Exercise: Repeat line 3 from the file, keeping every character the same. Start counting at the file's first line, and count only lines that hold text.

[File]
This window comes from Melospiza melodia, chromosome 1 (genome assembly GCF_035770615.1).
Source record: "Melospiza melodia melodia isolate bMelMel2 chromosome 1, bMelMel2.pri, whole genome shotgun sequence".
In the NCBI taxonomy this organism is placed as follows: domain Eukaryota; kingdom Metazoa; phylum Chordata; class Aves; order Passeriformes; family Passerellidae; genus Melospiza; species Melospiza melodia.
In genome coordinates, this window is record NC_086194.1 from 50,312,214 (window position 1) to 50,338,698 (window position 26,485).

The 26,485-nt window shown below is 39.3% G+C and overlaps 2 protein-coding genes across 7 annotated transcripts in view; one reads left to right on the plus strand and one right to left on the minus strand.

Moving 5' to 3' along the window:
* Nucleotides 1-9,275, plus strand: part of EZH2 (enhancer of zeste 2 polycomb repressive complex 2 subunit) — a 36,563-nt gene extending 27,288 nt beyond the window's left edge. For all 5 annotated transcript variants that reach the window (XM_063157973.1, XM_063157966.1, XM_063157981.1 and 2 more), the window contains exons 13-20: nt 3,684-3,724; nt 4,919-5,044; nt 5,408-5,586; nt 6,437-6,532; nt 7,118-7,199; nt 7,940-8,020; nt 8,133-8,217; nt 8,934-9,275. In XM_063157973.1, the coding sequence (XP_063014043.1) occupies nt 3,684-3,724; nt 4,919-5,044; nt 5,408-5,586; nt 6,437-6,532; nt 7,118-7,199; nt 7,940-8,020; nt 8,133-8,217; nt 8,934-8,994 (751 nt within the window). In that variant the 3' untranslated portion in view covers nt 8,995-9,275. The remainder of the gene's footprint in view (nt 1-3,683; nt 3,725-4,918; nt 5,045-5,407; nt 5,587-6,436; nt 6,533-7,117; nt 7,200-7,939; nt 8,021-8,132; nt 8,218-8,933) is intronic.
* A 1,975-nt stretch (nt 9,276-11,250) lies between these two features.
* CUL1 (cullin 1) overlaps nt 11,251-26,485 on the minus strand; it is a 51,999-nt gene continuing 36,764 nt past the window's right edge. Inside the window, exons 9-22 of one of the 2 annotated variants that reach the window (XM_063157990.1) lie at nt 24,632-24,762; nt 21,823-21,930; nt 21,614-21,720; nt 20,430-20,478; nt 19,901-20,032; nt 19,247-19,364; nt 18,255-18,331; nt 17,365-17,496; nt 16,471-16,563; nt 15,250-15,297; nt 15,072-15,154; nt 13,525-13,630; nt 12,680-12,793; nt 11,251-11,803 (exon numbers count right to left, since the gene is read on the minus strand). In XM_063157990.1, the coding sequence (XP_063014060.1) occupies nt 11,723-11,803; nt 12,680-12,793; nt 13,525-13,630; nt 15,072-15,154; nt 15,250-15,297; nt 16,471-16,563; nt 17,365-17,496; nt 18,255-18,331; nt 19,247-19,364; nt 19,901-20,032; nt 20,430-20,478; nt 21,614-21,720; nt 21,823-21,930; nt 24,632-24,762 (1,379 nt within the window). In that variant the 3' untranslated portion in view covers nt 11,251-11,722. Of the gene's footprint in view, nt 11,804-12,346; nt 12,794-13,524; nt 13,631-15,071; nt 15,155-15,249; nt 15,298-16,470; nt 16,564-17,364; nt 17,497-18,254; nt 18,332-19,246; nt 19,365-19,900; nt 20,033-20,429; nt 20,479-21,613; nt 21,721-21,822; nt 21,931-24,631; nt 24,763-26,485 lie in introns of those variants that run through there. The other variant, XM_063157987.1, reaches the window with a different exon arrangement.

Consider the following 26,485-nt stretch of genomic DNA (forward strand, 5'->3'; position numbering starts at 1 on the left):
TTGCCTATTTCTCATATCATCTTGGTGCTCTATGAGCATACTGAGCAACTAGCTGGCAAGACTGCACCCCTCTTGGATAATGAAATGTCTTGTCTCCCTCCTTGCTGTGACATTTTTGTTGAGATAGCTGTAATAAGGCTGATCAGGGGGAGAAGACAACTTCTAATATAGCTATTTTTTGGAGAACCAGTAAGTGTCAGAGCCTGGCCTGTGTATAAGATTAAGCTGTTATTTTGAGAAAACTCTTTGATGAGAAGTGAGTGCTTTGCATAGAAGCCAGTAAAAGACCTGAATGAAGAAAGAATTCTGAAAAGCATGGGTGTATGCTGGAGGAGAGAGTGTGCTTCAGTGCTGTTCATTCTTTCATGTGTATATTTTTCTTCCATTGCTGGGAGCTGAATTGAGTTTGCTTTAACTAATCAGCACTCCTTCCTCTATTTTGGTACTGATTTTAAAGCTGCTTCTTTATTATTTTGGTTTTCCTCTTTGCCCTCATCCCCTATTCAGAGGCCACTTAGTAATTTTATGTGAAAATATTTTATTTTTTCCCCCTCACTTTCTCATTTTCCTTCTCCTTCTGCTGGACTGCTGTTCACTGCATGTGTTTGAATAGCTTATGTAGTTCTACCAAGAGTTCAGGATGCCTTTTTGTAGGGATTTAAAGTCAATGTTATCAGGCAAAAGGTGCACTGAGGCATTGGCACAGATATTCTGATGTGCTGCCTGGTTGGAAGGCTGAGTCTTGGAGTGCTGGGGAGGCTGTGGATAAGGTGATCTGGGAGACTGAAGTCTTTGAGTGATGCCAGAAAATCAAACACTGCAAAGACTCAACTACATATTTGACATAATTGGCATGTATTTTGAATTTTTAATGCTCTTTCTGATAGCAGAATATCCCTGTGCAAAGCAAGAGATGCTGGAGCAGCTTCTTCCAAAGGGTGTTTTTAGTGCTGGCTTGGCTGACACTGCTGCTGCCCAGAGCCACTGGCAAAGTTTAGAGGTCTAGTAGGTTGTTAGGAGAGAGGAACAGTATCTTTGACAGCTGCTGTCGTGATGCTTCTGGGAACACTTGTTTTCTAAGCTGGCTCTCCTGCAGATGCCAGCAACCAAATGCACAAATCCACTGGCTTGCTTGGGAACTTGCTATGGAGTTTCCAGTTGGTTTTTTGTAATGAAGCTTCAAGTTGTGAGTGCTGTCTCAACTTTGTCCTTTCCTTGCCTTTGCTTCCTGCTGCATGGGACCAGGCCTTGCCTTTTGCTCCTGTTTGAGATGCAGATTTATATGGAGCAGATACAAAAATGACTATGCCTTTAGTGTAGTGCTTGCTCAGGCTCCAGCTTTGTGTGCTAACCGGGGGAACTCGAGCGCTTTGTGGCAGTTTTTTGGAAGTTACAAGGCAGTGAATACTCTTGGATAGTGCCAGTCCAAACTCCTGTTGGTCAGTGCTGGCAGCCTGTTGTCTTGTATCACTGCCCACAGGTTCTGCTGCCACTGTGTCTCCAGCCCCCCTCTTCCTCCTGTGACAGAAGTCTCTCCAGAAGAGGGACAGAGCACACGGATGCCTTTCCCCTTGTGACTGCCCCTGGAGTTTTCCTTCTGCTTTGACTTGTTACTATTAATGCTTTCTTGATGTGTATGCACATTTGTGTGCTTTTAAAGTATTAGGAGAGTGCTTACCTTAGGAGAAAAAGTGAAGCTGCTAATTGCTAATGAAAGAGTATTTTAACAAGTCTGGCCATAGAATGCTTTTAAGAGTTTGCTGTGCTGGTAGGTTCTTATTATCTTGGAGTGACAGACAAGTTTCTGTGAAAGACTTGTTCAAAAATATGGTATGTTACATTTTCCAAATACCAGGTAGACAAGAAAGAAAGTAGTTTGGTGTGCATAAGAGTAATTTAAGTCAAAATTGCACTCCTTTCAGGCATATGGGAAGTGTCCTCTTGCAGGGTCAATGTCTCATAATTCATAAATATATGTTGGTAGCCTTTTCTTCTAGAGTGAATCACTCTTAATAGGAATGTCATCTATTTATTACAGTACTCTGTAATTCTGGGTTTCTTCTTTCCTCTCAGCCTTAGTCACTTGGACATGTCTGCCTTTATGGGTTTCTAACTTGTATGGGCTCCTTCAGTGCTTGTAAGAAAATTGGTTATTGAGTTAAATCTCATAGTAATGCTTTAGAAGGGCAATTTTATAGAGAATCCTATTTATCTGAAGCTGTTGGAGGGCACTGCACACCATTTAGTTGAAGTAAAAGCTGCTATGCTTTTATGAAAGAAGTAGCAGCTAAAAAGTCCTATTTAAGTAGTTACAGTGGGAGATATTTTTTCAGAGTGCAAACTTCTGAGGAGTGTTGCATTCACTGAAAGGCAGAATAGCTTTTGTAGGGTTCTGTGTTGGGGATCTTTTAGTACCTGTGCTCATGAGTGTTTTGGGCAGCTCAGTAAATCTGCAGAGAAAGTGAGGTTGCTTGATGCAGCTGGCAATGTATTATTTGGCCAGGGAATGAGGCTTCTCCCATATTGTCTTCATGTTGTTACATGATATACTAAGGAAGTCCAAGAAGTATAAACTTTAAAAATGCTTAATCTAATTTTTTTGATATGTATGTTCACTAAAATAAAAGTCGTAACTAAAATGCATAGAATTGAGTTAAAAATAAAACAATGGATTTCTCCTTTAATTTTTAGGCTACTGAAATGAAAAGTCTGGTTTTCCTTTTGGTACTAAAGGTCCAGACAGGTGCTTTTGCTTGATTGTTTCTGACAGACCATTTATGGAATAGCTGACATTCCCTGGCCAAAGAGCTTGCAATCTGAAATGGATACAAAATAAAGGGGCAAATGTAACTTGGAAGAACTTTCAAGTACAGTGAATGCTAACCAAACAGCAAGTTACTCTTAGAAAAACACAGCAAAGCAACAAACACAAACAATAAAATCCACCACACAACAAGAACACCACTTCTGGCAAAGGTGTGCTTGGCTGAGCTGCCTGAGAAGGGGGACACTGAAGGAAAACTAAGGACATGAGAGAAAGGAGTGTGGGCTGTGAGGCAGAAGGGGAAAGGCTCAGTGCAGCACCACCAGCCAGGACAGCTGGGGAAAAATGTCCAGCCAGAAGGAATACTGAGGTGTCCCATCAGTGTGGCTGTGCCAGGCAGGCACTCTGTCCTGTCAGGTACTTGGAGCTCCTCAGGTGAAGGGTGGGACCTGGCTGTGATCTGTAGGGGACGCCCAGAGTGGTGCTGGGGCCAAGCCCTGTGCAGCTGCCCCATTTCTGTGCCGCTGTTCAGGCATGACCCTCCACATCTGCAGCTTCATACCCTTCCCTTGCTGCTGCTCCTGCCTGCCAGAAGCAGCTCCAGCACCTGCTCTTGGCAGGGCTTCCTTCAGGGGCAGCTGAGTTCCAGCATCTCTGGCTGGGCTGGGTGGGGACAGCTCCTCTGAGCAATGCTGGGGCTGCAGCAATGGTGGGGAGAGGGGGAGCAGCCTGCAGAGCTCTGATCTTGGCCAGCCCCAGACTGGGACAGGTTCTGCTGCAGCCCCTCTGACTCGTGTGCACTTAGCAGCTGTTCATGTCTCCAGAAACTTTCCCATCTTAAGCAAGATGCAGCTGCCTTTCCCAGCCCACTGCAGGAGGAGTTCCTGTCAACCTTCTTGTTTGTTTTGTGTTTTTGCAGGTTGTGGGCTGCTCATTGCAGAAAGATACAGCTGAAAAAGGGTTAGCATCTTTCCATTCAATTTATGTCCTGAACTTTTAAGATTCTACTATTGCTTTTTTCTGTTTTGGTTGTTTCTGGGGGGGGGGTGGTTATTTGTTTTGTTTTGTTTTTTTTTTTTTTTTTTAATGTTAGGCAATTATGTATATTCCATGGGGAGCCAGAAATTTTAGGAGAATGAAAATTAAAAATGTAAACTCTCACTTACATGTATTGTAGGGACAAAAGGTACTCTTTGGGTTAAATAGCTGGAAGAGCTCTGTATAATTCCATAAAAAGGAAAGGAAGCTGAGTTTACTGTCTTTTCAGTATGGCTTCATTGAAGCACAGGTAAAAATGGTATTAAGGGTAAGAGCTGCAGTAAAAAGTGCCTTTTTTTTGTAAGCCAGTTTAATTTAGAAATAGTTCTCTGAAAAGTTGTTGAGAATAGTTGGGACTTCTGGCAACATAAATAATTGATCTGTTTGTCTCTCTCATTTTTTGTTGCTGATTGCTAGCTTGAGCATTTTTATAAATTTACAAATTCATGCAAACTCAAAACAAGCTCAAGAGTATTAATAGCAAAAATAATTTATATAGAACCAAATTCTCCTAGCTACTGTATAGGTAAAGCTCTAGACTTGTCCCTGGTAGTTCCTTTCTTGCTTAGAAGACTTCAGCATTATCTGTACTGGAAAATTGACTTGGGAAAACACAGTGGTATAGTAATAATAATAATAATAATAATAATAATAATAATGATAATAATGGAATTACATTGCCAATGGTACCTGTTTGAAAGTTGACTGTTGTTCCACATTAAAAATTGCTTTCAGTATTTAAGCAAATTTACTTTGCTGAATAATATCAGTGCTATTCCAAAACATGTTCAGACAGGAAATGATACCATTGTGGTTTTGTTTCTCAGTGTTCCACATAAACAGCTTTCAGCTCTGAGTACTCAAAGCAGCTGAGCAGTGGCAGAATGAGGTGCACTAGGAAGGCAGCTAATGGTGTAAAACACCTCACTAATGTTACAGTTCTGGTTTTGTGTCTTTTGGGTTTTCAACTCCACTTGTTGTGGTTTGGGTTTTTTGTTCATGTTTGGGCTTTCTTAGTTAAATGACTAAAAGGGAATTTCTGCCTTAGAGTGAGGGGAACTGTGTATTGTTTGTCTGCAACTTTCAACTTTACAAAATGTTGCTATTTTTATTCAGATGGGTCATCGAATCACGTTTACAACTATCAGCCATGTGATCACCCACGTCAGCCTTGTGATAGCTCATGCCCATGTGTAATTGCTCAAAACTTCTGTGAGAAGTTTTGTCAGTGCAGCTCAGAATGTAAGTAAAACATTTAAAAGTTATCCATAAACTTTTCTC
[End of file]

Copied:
In the NCBI taxonomy this organism is placed as follows: domain Eukaryota; kingdom Metazoa; phylum Chordata; class Aves; order Passeriformes; family Passerellidae; genus Melospiza; species Melospiza melodia.